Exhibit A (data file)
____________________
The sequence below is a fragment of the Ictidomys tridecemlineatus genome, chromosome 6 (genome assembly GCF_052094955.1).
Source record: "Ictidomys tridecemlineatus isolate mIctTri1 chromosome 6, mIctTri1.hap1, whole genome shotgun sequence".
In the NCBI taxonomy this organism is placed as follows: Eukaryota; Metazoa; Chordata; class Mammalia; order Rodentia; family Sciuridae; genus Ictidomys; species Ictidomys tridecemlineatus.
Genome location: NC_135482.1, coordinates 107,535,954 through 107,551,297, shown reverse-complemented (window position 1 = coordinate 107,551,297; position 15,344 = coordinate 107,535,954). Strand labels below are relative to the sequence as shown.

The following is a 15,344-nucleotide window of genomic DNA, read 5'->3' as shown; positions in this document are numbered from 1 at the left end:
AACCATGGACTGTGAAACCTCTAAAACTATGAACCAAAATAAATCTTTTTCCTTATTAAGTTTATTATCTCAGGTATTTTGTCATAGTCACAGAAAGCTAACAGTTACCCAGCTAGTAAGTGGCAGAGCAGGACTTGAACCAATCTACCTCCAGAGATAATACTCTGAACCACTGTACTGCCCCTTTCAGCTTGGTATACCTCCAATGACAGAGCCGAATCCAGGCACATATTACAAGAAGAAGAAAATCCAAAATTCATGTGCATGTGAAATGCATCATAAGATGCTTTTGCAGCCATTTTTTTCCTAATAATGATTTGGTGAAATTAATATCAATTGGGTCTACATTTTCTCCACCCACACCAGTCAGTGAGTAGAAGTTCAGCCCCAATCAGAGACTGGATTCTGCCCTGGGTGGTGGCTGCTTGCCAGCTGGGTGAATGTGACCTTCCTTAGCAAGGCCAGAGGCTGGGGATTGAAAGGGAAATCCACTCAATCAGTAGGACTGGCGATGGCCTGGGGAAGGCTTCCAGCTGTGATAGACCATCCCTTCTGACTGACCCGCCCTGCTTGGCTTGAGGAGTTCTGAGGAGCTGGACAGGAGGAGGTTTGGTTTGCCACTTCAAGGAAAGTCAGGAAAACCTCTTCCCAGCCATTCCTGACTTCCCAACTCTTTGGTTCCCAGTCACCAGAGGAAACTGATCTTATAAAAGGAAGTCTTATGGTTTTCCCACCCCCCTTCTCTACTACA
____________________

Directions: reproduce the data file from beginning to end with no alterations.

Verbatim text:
The sequence below is a fragment of the Ictidomys tridecemlineatus genome, chromosome 6 (genome assembly GCF_052094955.1).
Source record: "Ictidomys tridecemlineatus isolate mIctTri1 chromosome 6, mIctTri1.hap1, whole genome shotgun sequence".
In the NCBI taxonomy this organism is placed as follows: Eukaryota; Metazoa; Chordata; class Mammalia; order Rodentia; family Sciuridae; genus Ictidomys; species Ictidomys tridecemlineatus.
Genome location: NC_135482.1, coordinates 107,535,954 through 107,551,297, shown reverse-complemented (window position 1 = coordinate 107,551,297; position 15,344 = coordinate 107,535,954). Strand labels below are relative to the sequence as shown.

The following is a 15,344-nucleotide window of genomic DNA, read 5'->3' as shown; positions in this document are numbered from 1 at the left end:
AACCATGGACTGTGAAACCTCTAAAACTATGAACCAAAATAAATCTTTTTCCTTATTAAGTTTATTATCTCAGGTATTTTGTCATAGTCACAGAAAGCTAACAGTTACCCAGCTAGTAAGTGGCAGAGCAGGACTTGAACCAATCTACCTCCAGAGATAATACTCTGAACCACTGTACTGCCCCTTTCAGCTTGGTATACCTCCAATGACAGAGCCGAATCCAGGCACATATTACAAGAAGAAGAAAATCCAAAATTCATGTGCATGTGAAATGCATCATAAGATGCTTTTGCAGCCATTTTTTTCCTAATAATGATTTGGTGAAATTAATATCAATTGGGTCTACATTTTCTCCACCCACACCAGTCAGTGAGTAGAAGTTCAGCCCCAATCAGAGACTGGATTCTGCCCTGGGTGGTGGCTGCTTGCCAGCTGGGTGAATGTGACCTTCCTTAGCAAGGCCAGAGGCTGGGGATTGAAAGGGAAATCCACTCAATCAGTAGGACTGGCGATGGCCTGGGGAAGGCTTCCAGCTGTGATAGACCATCCCTTCTGACTGACCCGCCCTGCTTGGCTTGAGGAGTTCTGAGGAGCTGGACAGGAGGAGGTTTGGTTTGCCACTTCAAGGAAAGTCAGGAAAACCTCTTCCCAGCCATTCCTGACTTCCCAACTCTTTGGTTCCCAGTCACCAGAGGAAACTGATCTTATAAAAGGAAGTCTTATGGTTTTCCCACCCCCCTTCTCTACTACA